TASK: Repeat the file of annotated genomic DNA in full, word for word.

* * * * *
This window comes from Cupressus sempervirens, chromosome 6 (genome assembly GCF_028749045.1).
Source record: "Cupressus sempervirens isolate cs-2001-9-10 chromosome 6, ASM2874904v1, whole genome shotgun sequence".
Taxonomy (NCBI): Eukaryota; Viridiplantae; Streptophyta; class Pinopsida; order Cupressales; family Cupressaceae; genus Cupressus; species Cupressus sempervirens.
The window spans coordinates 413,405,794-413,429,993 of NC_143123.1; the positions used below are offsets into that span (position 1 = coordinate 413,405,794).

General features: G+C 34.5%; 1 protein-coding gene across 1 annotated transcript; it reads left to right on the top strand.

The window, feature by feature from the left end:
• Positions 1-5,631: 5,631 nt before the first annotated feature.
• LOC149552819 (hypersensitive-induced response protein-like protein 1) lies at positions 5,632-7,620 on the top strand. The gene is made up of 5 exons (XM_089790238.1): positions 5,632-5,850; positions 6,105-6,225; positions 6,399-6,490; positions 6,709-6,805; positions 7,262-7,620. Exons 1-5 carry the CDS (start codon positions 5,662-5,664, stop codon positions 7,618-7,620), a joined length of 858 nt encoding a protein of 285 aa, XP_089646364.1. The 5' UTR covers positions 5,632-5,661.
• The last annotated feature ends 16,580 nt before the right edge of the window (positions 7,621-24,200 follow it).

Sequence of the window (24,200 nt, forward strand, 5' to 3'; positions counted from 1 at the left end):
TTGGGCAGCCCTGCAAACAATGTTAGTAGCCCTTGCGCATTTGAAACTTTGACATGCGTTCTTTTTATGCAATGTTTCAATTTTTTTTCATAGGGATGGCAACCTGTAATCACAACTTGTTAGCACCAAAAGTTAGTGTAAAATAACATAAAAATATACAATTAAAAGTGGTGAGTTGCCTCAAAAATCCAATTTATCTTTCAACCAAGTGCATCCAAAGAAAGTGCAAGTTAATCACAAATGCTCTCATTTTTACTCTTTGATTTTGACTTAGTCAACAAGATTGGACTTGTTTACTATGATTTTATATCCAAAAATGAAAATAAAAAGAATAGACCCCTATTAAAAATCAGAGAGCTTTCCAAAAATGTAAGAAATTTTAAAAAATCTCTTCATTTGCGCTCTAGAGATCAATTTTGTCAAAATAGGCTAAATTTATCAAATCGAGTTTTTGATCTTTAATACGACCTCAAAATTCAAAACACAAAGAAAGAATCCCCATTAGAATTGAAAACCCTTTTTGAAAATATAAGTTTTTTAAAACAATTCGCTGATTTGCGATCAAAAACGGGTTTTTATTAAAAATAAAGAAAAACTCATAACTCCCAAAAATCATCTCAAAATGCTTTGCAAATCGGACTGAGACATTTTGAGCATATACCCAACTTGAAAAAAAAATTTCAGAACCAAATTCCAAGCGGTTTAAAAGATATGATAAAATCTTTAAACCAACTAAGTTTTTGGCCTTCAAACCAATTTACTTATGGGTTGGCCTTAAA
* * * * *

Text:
This window comes from Cupressus sempervirens, chromosome 6 (genome assembly GCF_028749045.1).
Source record: "Cupressus sempervirens isolate cs-2001-9-10 chromosome 6, ASM2874904v1, whole genome shotgun sequence".
Taxonomy (NCBI): Eukaryota; Viridiplantae; Streptophyta; class Pinopsida; order Cupressales; family Cupressaceae; genus Cupressus; species Cupressus sempervirens.
The window spans coordinates 413,405,794-413,429,993 of NC_143123.1; the positions used below are offsets into that span (position 1 = coordinate 413,405,794).

General features: G+C 34.5%; 1 protein-coding gene across 1 annotated transcript; it reads left to right on the top strand.

The window, feature by feature from the left end:
• Positions 1-5,631: 5,631 nt before the first annotated feature.
• LOC149552819 (hypersensitive-induced response protein-like protein 1) lies at positions 5,632-7,620 on the top strand. The gene is made up of 5 exons (XM_089790238.1): positions 5,632-5,850; positions 6,105-6,225; positions 6,399-6,490; positions 6,709-6,805; positions 7,262-7,620. Exons 1-5 carry the CDS (start codon positions 5,662-5,664, stop codon positions 7,618-7,620), a joined length of 858 nt encoding a protein of 285 aa, XP_089646364.1. The 5' UTR covers positions 5,632-5,661.
• The last annotated feature ends 16,580 nt before the right edge of the window (positions 7,621-24,200 follow it).

Sequence of the window (24,200 nt, forward strand, 5' to 3'; positions counted from 1 at the left end):
TTGGGCAGCCCTGCAAACAATGTTAGTAGCCCTTGCGCATTTGAAACTTTGACATGCGTTCTTTTTATGCAATGTTTCAATTTTTTTTCATAGGGATGGCAACCTGTAATCACAACTTGTTAGCACCAAAAGTTAGTGTAAAATAACATAAAAATATACAATTAAAAGTGGTGAGTTGCCTCAAAAATCCAATTTATCTTTCAACCAAGTGCATCCAAAGAAAGTGCAAGTTAATCACAAATGCTCTCATTTTTACTCTTTGATTTTGACTTAGTCAACAAGATTGGACTTGTTTACTATGATTTTATATCCAAAAATGAAAATAAAAAGAATAGACCCCTATTAAAAATCAGAGAGCTTTCCAAAAATGTAAGAAATTTTAAAAAATCTCTTCATTTGCGCTCTAGAGATCAATTTTGTCAAAATAGGCTAAATTTATCAAATCGAGTTTTTGATCTTTAATACGACCTCAAAATTCAAAACACAAAGAAAGAATCCCCATTAGAATTGAAAACCCTTTTTGAAAATATAAGTTTTTTAAAACAATTCGCTGATTTGCGATCAAAAACGGGTTTTTATTAAAAATAAAGAAAAACTCATAACTCCCAAAAATCATCTCAAAATGCTTTGCAAATCGGACTGAGACATTTTGAGCATATACCCAACTTGAAAAAAAAATTTCAGAACCAAATTCCAAGCGGTTTAAAAGATATGATAAAATCTTTAAACCAACTAAGTTTTTGGCCTTCAAACCAATTTACTTATGGGTTGGCCTTAAA